The study also finds that Netflix subscribers are watching an increasing number of TV shows on a monthly basis. This year, Netflix subscribers claim to watch an average of 19.6 TV shows per month, up from 12.7 last year and 9.9 the year before. That coincides with heavier streaming activity, as 29% of Netflix subscribers report streaming video on a daily basis, up from 10% doing so in 2010. Weekly video streaming has also grown from 43% of subscribers to 70% during that period.
DVR penetration also continues to mount, though the pace of growth appears to be leveling off. The latest survey results from LRG indicate that 47% of TV households have at least a single DVR, up from 40% in 2010 and 23% in 2007. Just-released data from Nielsen reveal that during Q3, consumers watched about 25 minutes of DVR playback per day, the highest for a third quarter going back at least to 2009.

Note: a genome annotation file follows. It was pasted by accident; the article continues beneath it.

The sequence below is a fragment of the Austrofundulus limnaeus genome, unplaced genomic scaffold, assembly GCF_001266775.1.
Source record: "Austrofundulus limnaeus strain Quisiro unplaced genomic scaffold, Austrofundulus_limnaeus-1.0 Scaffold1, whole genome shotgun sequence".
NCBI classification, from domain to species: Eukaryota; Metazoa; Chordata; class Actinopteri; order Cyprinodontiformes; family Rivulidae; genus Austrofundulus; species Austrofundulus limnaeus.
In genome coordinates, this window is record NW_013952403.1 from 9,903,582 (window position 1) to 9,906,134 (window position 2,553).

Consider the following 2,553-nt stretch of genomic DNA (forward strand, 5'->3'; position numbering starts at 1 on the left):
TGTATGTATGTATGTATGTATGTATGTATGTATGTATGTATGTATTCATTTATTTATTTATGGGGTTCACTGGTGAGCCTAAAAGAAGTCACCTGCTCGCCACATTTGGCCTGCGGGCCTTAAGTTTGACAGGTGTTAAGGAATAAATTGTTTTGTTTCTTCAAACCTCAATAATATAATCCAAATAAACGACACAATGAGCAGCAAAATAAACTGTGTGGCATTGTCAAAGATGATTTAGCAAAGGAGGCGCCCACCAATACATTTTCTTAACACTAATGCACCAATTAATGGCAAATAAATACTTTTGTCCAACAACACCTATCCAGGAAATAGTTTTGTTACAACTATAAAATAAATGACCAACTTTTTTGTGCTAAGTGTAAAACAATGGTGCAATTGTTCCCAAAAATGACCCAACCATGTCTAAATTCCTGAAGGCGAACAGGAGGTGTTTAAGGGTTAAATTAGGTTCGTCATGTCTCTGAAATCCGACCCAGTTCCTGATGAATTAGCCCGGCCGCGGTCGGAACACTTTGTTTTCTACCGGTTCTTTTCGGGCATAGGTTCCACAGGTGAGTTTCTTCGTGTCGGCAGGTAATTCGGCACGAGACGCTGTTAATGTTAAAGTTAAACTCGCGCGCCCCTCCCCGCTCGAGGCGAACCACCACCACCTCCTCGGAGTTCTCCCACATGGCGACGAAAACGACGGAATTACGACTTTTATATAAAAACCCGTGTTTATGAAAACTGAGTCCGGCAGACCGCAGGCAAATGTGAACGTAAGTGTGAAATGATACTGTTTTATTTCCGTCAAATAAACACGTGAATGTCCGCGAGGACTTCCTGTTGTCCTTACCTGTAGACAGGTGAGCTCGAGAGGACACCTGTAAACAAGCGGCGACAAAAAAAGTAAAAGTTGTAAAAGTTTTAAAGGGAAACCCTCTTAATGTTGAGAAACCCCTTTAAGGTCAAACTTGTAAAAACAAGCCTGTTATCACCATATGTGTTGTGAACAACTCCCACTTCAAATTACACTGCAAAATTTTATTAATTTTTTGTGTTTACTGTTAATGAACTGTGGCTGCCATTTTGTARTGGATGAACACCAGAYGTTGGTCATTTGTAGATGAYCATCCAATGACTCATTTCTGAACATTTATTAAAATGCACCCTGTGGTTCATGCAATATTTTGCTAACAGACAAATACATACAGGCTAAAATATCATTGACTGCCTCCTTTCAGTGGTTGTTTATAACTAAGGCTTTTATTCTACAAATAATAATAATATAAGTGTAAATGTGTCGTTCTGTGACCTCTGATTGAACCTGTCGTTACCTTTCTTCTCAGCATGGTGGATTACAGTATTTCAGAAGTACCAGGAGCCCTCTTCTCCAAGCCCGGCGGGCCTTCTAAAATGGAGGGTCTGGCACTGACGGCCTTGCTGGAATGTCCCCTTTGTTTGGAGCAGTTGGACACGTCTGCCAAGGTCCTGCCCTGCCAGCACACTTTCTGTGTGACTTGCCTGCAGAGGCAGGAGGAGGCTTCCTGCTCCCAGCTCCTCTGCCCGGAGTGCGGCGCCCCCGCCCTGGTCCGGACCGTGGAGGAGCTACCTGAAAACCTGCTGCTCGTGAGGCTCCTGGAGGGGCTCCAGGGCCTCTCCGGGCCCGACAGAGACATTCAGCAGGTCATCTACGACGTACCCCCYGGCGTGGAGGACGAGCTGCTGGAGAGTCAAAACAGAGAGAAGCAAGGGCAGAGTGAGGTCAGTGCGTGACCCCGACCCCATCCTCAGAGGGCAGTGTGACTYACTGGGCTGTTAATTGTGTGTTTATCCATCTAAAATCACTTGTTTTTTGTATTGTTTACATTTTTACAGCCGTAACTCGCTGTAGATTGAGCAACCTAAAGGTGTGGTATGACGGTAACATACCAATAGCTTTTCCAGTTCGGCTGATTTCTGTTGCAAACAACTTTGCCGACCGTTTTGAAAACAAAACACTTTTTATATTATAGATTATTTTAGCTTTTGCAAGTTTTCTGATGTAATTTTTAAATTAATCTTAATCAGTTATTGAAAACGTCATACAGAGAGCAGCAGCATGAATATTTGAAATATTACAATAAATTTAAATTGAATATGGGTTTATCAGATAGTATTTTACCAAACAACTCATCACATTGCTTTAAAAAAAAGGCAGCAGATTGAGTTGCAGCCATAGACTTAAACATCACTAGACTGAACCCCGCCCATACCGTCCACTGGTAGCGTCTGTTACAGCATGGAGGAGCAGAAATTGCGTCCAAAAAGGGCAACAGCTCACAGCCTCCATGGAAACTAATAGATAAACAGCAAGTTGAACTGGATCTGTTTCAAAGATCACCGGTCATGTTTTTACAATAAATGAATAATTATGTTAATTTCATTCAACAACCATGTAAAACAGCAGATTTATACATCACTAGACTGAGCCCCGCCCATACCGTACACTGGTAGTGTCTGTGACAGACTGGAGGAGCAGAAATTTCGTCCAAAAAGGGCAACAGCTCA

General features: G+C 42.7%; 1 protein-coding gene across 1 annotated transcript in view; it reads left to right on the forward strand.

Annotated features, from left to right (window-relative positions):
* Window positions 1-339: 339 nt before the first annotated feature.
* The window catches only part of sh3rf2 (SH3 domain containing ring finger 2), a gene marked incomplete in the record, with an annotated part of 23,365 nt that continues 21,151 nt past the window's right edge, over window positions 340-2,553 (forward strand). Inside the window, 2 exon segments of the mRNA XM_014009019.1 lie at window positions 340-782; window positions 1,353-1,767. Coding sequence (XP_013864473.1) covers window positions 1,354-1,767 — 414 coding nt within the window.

Finally, 6 in 10 cable subscribers have used VOD, per LRG, up from 43% in 2008 and 10% in 2004.
- 58% of households with annual income of more than $50,000 have a DVR, versus 30% of those with annual income of less than that amount.
- The mean annual income of households using all 3 services (DVR, Netflix and VOD) is $96,900, 90% higher t! han the m! ean for those who use none of the services.
Dr. Augustine Fou is Digital Consigliere to marketing executives, advising them on digital strategy and Unified Marketing(tm). Dr Fou has over 17 years of in-the-trenches, hands-on experience, which enables him to provide objective, in-depth assessments of their current marketing programs and recommendations for improving business impact and ROI using digital insights.